Capital Float, an Amazon-backed startup that offers its buy now, pay later service on many popular online platforms in India including that of the e-commerce firm, said on Tuesday it has raised $50 million in a new financing round following a strong growth in recent quarters.
Lightrock India led the Bangalore-based startup’s Series D financing round, which brings the seven-year-old firm’s all-time raise to over $200 million (more than half of which is in debt). Existing investors Sequoia Capital India, Ribbit Capital, Creation Investments as well as high-profile entrepreneurs David Vélez of Nubank, Kunal Shah of CRED and Amrish Rau of Pine Labs also participated in the new round.
Capital Float reaches customers through partnerships with other firms. It’s a lending partner for many popular online platforms including Amazon India, online learning service Unacademy, airline Spicejet, direct-to-consumers lifestyle and electronics brand Boat and travel booking firm MakeMyTrip. Their customers can make their purchases via a loan at the time of check out, explained Sashank Rishyasringa, co-founder of the startup, in an interview with TechCrunch.
The startup also has partnerships with payments firm Razorpay to reach small and medium-sized businesses and with Walnut to offer personal finance to customers.
Capital Float has amassed over 2.5 million customers. These customers, who make over 2 million purchases a month, are using the service to finance over $271 million a year, the startup said. Most of the startup’s focus over the year has been in the online space, said Rishyasringa.
“Our customer base has more than quadrupled in the last 12 months, and our collection efficiency was still more than 95% during this period when many other firms were witnessing a drop,” he said.
The buy now, pay later market remains at a nascent stage in India, where only a fraction of the population has a credit card. But a handful of startups including Capital Float, ZestMoney and LazyPay are beginning to show traction in the market.
The low penetration of credit cards in India has meant that very few people in the nation have a traditional credit score that banks heavily rely on to establish one’s credit worthiness before issuing them a loan. Moreover, small loans don’t generate lucrative returns for banks, giving them less incentive to write such cheques.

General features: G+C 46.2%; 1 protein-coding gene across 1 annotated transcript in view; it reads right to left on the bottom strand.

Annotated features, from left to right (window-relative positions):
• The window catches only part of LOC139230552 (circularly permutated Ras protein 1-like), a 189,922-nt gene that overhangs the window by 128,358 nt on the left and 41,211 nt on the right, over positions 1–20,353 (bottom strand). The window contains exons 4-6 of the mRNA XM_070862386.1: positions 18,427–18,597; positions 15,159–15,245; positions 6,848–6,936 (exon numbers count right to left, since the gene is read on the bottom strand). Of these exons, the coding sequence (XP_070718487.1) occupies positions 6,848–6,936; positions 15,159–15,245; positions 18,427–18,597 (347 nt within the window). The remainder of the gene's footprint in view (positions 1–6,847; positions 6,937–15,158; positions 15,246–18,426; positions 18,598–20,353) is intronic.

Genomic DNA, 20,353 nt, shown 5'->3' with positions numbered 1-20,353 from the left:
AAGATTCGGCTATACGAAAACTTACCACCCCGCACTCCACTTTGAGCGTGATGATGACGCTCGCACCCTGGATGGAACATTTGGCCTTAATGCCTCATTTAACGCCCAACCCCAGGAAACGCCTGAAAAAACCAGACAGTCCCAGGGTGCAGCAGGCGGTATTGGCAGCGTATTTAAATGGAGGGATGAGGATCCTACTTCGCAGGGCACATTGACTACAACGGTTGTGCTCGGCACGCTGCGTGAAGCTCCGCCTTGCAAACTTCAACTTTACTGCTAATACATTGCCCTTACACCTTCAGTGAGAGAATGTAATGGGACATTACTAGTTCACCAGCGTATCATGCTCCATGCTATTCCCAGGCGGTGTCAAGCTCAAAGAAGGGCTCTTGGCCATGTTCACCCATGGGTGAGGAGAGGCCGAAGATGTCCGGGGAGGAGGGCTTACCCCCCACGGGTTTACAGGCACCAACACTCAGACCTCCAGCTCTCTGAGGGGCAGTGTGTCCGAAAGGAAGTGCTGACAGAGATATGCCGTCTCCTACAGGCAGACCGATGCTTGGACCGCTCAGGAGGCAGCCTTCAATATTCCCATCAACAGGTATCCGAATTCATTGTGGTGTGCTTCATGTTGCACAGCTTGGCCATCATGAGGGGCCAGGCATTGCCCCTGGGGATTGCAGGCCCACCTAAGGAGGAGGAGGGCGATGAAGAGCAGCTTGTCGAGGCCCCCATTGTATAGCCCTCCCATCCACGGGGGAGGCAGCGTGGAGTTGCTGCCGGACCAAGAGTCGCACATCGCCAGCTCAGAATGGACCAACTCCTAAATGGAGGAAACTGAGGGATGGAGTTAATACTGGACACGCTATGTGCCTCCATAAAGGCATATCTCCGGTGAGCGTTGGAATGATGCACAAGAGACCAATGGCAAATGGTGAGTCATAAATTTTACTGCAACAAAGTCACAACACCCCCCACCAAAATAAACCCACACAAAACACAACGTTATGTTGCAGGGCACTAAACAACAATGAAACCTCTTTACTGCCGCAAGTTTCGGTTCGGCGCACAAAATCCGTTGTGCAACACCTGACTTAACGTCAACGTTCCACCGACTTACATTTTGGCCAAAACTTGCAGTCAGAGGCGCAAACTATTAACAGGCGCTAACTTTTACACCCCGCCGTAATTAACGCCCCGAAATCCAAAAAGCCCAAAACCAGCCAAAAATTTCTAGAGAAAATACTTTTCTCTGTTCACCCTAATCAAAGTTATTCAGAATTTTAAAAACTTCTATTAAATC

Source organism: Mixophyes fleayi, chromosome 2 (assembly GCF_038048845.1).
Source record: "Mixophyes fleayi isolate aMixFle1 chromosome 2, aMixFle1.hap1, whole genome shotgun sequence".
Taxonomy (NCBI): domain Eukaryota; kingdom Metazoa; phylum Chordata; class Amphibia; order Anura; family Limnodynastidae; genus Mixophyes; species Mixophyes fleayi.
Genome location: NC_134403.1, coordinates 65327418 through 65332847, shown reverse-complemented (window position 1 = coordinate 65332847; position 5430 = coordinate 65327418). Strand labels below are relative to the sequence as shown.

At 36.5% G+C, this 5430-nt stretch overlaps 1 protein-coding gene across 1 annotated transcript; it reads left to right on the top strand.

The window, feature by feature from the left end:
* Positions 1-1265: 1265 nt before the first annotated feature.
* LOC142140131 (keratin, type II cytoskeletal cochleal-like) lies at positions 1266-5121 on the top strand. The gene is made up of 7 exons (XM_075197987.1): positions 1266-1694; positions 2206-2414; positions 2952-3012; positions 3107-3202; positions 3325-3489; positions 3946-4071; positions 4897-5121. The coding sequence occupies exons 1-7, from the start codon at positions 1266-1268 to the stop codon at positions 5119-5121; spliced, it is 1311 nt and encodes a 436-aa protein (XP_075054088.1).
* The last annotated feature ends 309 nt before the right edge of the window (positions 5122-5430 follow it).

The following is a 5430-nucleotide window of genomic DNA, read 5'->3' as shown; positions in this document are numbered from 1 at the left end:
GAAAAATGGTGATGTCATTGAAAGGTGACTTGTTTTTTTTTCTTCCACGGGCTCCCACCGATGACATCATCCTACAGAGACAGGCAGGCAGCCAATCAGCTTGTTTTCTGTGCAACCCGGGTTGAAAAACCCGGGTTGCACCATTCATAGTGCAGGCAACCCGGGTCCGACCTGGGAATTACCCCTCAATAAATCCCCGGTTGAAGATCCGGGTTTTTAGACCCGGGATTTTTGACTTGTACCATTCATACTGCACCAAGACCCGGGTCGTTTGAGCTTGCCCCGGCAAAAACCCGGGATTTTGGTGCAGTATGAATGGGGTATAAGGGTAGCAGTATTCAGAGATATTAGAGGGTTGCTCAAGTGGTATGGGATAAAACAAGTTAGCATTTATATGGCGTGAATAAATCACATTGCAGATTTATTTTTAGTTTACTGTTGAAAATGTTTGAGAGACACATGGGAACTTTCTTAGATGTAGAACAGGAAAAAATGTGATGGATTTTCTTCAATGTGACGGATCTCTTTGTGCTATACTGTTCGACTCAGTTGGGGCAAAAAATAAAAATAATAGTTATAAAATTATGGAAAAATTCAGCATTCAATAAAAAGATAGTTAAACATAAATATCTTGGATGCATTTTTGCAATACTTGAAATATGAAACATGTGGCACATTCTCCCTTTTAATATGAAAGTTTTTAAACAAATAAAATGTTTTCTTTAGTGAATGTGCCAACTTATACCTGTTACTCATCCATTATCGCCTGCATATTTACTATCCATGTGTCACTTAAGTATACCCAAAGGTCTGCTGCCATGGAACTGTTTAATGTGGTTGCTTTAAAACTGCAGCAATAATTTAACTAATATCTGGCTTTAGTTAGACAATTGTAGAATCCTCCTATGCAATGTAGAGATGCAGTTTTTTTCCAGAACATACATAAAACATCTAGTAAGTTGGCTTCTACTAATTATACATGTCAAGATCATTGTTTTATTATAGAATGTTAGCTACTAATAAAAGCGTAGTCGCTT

Half of Capital Float’s user base today doesn’t have a credit card, said Rishyasringa. Capital Float, unlike many other buy now, pay later services, is a fully regulated entity. This means that the firm has to report to the credit bureaus about users’ transactions, thereby helping them with building their credit score profiles.
The startup underwrites each customer by using a range of signals. The underwriting takes place “within two clicks and five seconds,” he said.
“Capital Float has solved the unique triumvirate of customer experience, risk management, and merchant partnerships that lies at the heart of unlocking the BNPL opportunity in India. In addition to its strong technology platform, it has built a sophisticated underwriting and collections capability, along with an ethical lending playbook, that makes the model very compelling,” said Saleem Asaria, Partner at Lightrock India, in a statement.
“We have also been consistently impressed with the tenacity and execution focus of the team through a full credit cycle. We are excited to work with the team to build a highly scalable, differentiated, and sustainable business that will positively impact the lives of millions of customers in India through digital credit and financial products.”
The fresh capital, Rishyasringa said, will help the startup meet the surging growth it has seen in recent months. He attributed much of this growth to the pandemic, but also noted that there are some underlying long-term changes in consumer behavior that has helped the startup make larger inroads.
This is a developing story. More to follow…